Tag Archives: rural-urban

Divergent accounts of a tragedy

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“Yureru,” (2006, written and directed by Nishikawa Miwa) which has been rendered in English as “Sway” (though “swaying” or “shaking” would have been more conventional translations) has some strong resemblances to “Rashômon” (1950) in that there are four (or, arguably, five) accounts of what happened on an outing in the country (Hasumi Gorge in this case). Unlike in Rashomon, the four (or five) accounts come from only two people, the brothers. 29-year-old Takeru (Odagiru Jo [Bright Future]) the scruffy prodigal son who went off to become a fashion photographer in Tokyo, returns for the one-year anniversary memorial for his mother, disruptively late and not wearing a dark suit. The older brother who stayed home and works in the family business (a gas station) Minoru (Kagawa Teruyuki [Tokyo Sontata]), is 35.

Also working there is Cheiko (Maki Yoko) who had spurned the chance to go with Takeru when he left. It is not clear that she is even aware that Minoru is in love with her and that Takeru is not, though he swiftly beds her his first night back in town.

The three go on an outing to Hasumi Gorge, where they went multiple times as children. Minoru had a fear of heights and avoided the swinging suspension bridge. As he had when he was a child, Takeru climbs up from the bed of the swiftly moving but not deep stream, crosses it, and is taking photographs on the other side, when Cheiko follows him and Minoru follows her.

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Neither of the latter two make it across the bridge. Cheiko drowns after falling or being pushed off the bridge. How much of what happened Takeru saw is unclear. First he claims to have seen nothing. He rushed up to join Minoru, who was clutching a support on the bridge and instructed him to tell the police Cheiko fell.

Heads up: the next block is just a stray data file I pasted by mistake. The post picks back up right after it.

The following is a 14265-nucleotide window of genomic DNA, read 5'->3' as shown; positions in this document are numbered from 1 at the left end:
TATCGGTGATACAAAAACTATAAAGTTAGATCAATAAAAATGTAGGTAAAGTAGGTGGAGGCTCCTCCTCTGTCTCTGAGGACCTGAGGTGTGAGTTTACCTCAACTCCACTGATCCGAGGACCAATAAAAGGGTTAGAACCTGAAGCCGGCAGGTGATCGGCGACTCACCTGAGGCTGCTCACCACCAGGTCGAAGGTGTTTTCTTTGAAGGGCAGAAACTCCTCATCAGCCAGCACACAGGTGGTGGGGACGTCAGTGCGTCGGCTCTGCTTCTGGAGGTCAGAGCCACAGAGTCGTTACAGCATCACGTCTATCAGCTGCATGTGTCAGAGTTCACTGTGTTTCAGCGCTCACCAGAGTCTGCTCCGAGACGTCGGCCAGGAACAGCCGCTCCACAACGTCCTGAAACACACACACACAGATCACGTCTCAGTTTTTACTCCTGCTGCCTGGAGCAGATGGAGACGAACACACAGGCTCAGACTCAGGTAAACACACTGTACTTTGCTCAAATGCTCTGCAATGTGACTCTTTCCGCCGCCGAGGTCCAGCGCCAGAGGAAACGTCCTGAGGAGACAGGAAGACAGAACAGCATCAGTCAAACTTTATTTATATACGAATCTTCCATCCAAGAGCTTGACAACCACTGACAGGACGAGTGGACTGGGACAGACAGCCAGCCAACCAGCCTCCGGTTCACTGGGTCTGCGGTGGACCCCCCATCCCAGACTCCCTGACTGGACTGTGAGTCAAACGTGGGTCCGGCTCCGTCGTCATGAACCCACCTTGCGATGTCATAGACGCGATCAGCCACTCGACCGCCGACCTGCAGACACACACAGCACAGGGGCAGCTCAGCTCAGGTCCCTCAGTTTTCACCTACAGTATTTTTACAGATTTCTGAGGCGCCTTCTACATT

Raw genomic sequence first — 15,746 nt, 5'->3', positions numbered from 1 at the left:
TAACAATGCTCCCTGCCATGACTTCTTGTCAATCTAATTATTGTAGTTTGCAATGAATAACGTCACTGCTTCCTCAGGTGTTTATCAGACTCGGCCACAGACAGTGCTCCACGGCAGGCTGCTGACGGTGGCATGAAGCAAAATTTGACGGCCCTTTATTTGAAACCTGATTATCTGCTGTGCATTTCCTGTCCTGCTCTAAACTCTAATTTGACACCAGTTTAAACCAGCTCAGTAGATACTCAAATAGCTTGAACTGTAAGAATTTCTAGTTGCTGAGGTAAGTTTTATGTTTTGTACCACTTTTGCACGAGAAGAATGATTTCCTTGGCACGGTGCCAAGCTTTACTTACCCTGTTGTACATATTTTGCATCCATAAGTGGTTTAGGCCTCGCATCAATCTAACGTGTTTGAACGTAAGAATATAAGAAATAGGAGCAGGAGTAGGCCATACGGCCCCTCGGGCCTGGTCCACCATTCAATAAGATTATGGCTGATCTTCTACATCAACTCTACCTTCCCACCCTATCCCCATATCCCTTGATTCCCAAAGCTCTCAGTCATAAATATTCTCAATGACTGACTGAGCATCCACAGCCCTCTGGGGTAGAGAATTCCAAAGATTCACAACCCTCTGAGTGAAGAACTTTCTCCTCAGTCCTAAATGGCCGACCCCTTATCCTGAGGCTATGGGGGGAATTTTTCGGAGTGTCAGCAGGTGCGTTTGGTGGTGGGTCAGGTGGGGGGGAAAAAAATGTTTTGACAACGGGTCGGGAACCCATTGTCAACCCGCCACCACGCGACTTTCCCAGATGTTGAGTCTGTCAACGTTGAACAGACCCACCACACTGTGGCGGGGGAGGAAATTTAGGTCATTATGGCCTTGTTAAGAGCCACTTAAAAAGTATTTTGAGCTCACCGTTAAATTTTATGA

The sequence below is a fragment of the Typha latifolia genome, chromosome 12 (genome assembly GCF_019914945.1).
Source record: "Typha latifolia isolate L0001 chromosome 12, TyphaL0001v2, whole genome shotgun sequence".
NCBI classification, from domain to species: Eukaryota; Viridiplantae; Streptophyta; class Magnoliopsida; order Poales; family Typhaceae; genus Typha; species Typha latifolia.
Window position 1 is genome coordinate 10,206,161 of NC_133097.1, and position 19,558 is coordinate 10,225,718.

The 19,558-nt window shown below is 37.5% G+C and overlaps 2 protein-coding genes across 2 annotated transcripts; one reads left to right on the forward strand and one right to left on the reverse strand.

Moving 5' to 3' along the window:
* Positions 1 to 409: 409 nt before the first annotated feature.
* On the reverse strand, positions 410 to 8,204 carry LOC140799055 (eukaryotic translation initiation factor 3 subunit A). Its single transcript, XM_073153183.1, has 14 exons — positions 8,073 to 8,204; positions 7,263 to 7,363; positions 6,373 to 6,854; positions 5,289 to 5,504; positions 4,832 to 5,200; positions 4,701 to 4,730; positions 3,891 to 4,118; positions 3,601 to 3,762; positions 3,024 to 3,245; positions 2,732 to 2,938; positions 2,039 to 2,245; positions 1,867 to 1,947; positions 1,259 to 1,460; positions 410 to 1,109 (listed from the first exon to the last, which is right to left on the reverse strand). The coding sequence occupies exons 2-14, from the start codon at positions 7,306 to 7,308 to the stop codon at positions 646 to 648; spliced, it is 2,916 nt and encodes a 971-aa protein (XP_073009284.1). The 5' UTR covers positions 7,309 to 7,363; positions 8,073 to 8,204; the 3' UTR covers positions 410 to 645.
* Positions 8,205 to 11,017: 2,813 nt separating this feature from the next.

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Minoru tells the investigators that (offscreen), but later confesses that he pushed her. Then in court he provides a more complicated account of trying to steady her, being rebuffed, and watching her slip off the side. There were marks on his arm consistent with her slipping from his grasp that no one comments on (there are also scars on the inside of his wrists that suggest he had tried to commit suicide at some earlier time). I also wonder why Takeru did not go to try to pull Cheiko out before she drowned (the fall did not kill her).

Takeru tells a new (not least to his uncle, Minoru’s defense attorney) story at the trial, and the movie’s ending is very ambiguous. I find not knowing what really happened in “Sway” far more frustrating than it was in “Rashômon.” Minoru is the only one living who knew what happened, but it is impossible to tell which version he presents is accurate, or to sort out his guilt feelings. One thing that is certain and that he says is that she would not be dead if he had not followed her onto the bridge that he had avoided his whole life until then.